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Seasonal jobs fade with the economy

With the economic shock waves continuing, one of the most visible effects this holiday season will be on temporary workers.

Or call it not-so-visible because the jobs are disappearing.

And not just at retail stores, which are cutting back amid low sales.

Temporary staffing companies in Lexington report the need for fill-in employees is dwindling as businesses of all types try to cope until at least the new year.

The hiring freezes couldn't come at a worse time for the recently laid off or for those hoping to earn some extra money for shopping or to squirrel away for tougher times that might be ahead.

David Adams, 24, works at one of Ford's plants in Louisville that is being idled for a longer-than-expected holiday break. He's hoping to work at Lexington's warehouse as he did last year to earn some extra money and "hold over through the holidays."

Retail stores are cutting back, too. Domestic stores cut 38,100 employees, or more than 11 percent of their workforce, in October alone, according to the International Council of Shopping Centers.

With Circuit City closing stores and chains such as Linens n' Things liquidating, the outlook is grim for hiring.

Target spokesman Kyle Thompson said the retail chain is cutting back on some seasonal hiring across the country. Firm numbers won't be in until January, but "with the soft sales environment, we are planning all areas of our business accordingly, which includes seasonal hiring," Thompson said.

Although Amazon's still hiring, Kathy Tipton of Integrity Staffing Solutions in Lexington said it's been tough finding businesses in need of her employees' help.

"It's cutbacks across the board," Tipton, a branch manager, said. "With their own staff, they're cutting back, so it means they're cutting back with the temporary pool, too."

It used to be that temps could find work filling in for vacationing workers, but not this year.

"Businesses aren't refilling those positions," she said. "They're just doing it internally, trying to run at the minimum head count possible until next year."

Many of Tipton's client businesses are in the industrial and manufacturing sector, and she's seen a big increase in applicants who have been laid off from those industries.

"Honestly, for me, I'm not really doing any recruiting because I have enough personnel now to fill anything that comes through the door," she said.

It's not unique to Lexington.

Justine Detzel of the state Office of Employment and Training said temporary employment was down 10 percent in October, to 46,200 compared with a year earlier.

Last November and December, the number of temporary employees statewide exceeded 56,000, she said.

The effect is felt, too, at the Integrity Staffing Solutions office dedicated to providing seasonal help at's warehouse in Lexington.

James English, the branch and recruiting manager at that office, said he expects a 25 percent drop in the number of workers needed this year by Amazon. Last year, they had about 2,500.

It's not necessarily the economy, though Amazon in October lowered its 2008 revenue outlook and said it expects annual sales to be $18.46 billion to $19.46 billion instead of the $20.1 billion forecast earlier.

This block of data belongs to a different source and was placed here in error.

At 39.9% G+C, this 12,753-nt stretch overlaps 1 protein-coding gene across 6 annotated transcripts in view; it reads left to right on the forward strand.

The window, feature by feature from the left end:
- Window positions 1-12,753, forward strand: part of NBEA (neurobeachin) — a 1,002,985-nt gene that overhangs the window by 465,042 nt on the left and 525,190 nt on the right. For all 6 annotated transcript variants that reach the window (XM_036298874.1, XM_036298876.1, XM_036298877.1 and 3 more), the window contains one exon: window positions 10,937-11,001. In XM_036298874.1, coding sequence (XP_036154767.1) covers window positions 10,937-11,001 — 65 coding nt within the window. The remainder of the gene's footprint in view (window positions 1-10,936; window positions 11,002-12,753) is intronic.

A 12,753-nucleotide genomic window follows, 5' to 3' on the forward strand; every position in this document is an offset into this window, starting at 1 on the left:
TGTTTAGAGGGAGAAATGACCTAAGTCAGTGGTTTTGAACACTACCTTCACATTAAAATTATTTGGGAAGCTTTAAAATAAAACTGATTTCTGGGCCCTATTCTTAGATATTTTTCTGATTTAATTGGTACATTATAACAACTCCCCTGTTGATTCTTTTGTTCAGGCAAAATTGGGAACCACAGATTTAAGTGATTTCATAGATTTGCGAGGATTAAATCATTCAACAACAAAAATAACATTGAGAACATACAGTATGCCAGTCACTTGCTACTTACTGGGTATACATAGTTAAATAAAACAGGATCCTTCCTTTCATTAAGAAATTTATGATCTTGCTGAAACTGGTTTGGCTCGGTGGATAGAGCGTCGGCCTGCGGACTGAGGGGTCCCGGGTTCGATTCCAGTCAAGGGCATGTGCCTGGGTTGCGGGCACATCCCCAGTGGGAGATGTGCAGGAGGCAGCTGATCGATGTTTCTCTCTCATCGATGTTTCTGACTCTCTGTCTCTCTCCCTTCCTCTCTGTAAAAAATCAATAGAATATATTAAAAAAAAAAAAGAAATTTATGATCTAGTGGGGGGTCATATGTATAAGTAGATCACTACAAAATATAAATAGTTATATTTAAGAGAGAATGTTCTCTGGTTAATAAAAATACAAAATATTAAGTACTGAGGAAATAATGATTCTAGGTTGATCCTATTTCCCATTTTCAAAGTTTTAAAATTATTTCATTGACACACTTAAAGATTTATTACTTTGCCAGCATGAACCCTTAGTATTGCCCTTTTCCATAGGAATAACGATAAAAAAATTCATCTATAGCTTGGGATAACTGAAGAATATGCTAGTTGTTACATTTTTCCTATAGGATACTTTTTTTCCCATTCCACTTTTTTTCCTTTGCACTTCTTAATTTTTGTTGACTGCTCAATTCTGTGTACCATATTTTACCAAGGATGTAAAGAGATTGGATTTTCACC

The company has expanded its warehouses elsewhere, English said, meaning Lexington isn't as vital as in previous years.

Applications are down, too, from last year. This year, the staff is interviewing about 100 people a day instead of the 150 to 300 typical in previous years.

But that could be because Integrity Staffing dramatically cut its advertising spending because it didn't need to fill as many jobs. Last year, the company advertised in the Herald-Leader and local newspapers in 13 Central Kentucky counties, plus it ran television and radio ads. This year, it's just been advertising in the Herald-Leader, he said.

"If we're the only one out there hiring, it's a pretty good decision to cut a lot of advertising costs," he said. "And we've had more applicants that are more qualified than we've seen in the past. Because every applicant that I go interview is coming from a layoff" in manufacturing.

Wages are down slightly for the Amazon jobs. Last year, pay started at $11 an hour for day shifts. This year, it's down 50 cents because, English said, a peak season incentive rate couldn't be offered.

And higher-end pay for certain hours and shifts is down from last year after Amazon's financial analysis suggested the company wouldn't need to pay as much because "people are looking for jobs, and we should be able to fill those jobs," English said.

"The pay rate is very competitive compared to where they're coming from," he said. "It may be seasonal, but it may help someone get through a rough patch."

One of those in a rough patch is Brian Purcell of Georgetown, who filled out an application Tuesday.

He recently quit a manufacturing job that paid $8 an hour, he said.

"It's hard to make the car payment, the rent, everything. It's just tough," he said. "I'm getting by on the skin of my teeth right now.

"If this doesn't come through, I'm in trouble."